THE BLOG

Air Pollution and the Paradox of Brexit

14/07/2016 13:00

After a protracted, two-year long campaign and months of negotiations with Member States in the Council of the EU, MEPs have finally voted through new measures to tackle air pollution.

The new rules agreed this week will cut the number of premature deaths caused by air pollution in half by 2030, forcing EU governments to limit harmful emissions across all responsible sectors, including agriculture, first the first time.

The deal fell short of what I wanted, but with time running out and up against the intransigence of EU governments, this was the best deal we could get before the whole thing was kicked into the long grass.

There is a time for principled opposition; but when 50,000 British lives are lost prematurely every year because of air pollution the stakes were simply too high for this report to fail.

But the culmination of this report leaves a bitter taste, because the British government played the villain-in-chief, using its considerable weight in the Council to lead a coalition of the unwilling, successfully lobbying other Member States to significantly watering down the overall ambition level of air pollution targets.

In the wake of the referendum result just three weeks ago, the irony of this state of affairs should be lost on no-one.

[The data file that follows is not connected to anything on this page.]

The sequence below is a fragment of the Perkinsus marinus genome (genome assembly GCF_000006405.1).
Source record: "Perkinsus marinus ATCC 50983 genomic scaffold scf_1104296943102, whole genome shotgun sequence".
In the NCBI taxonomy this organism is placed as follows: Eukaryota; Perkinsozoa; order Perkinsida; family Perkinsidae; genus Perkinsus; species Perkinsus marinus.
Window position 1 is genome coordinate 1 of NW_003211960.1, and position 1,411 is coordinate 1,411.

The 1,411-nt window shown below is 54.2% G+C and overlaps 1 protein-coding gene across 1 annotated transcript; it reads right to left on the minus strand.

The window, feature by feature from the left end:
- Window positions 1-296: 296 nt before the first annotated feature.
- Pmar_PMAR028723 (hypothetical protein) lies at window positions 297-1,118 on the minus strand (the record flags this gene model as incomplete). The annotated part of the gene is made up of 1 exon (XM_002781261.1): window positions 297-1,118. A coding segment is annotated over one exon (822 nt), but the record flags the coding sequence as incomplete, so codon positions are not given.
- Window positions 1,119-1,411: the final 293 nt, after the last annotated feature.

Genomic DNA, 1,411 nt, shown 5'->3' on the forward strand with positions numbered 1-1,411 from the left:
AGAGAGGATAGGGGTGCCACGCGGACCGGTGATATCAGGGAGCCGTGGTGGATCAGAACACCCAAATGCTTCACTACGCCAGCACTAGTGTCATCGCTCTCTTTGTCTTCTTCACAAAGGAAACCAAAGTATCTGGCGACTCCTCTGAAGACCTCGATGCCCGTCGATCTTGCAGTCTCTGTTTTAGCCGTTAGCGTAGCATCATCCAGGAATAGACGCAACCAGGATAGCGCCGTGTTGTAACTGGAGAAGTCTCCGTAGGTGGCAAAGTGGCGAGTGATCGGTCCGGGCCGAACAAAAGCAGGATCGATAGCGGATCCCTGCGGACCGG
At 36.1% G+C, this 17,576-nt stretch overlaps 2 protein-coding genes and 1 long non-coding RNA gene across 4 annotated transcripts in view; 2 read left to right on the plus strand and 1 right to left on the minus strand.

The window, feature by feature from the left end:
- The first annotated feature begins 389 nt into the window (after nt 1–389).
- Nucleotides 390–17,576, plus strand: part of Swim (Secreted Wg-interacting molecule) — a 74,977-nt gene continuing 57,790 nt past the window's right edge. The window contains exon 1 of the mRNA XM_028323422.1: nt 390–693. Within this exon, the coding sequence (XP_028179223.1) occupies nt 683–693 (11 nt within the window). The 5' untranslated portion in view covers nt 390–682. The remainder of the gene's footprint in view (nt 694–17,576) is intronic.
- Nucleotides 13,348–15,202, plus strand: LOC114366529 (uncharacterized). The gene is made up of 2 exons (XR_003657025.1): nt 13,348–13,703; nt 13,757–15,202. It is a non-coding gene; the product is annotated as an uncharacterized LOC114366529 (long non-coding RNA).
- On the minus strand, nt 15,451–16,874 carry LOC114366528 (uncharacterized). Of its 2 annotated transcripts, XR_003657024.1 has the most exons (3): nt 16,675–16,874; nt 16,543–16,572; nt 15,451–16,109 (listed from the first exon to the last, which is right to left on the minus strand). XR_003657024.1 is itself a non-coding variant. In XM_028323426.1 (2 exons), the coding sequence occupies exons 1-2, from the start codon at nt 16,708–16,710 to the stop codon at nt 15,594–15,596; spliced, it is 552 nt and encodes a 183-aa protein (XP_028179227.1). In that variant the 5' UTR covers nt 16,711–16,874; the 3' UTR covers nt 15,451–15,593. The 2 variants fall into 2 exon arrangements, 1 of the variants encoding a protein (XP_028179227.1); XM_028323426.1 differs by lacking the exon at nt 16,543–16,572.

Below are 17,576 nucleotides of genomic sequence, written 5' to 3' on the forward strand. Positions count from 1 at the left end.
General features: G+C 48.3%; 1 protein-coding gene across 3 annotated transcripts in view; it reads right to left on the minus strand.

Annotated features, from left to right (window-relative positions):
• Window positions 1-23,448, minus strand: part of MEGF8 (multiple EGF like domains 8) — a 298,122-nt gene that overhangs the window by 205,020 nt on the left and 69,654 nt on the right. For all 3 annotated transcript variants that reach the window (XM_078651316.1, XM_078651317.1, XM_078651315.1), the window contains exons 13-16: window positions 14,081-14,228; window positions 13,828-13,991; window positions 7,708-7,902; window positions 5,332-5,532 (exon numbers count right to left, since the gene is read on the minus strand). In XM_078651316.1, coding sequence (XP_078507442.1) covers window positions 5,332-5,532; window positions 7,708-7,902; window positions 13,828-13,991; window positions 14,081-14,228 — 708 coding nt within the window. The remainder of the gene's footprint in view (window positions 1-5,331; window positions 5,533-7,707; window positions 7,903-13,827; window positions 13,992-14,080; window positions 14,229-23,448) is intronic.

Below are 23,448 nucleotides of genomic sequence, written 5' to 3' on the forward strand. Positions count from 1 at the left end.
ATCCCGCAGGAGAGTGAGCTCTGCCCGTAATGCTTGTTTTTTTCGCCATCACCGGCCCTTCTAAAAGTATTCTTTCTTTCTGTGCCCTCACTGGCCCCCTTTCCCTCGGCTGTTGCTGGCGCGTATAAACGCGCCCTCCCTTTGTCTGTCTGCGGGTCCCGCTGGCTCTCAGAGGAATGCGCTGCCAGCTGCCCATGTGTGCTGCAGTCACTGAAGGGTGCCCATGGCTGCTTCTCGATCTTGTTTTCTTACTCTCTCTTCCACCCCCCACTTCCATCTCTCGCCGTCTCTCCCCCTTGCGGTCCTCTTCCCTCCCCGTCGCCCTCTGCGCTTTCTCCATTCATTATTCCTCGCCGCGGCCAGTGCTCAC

For decades the British public have been told our sovereignty has been ceded to the European Union; that a undemocratic Brussels based bureaucracy makes the rules; that we have no say, that we've lost control.

Sitting across the negotiating table over the last couple of months I can categorically tell you this is utter nonsense.

Here's the reality: As the second biggest country in the European Union - and soon to be the largest - we don't give our sovereignty away to Europe, we extend it, exert it, and strengthen it. We use our clout, for good or for bad, to influence our neighbours and advance our own national interests. And we're bloody good at it.

But if we opt back into the single market, a course of action that must be taken to avoid the very worst economic excesses of Brexit, we could find ourselves in the awkward position of being subject to the current rules, but fail to have any real say over how these or new ones will look.

This is the paradox of last month's referendum result. We haven't regained control, we've given it away.

Outside the EU we won't make the rules, we'll take them. With no seat on the Council, no MEPs in the Parliament, and no Commissioner in the Commission, who will stand up for Britain when we want something done?

Of course, we could lobby our European neighbours into coming round to our point of view, but it seems naive at best to assume a German Chancellor, French MEPs, or a Dutch Commissioner would stand up for British interests to the detriment of their own.

Why would they fight tooth and nail to protect London's financial sector when they could take some of the business for themselves? Why would they back British fishermen when new rules could benefit their own coastal communities?

And why, when Britain decides it wants to water down ambition levels on air pollution - or who knows, even raise it -should anyone listen?

This week's vote leaves a bitter taste because the British government has successfully undermined air pollution laws that could have saved thousands of extra lives, only to forfeit its right to ever change them again by voting to leave.

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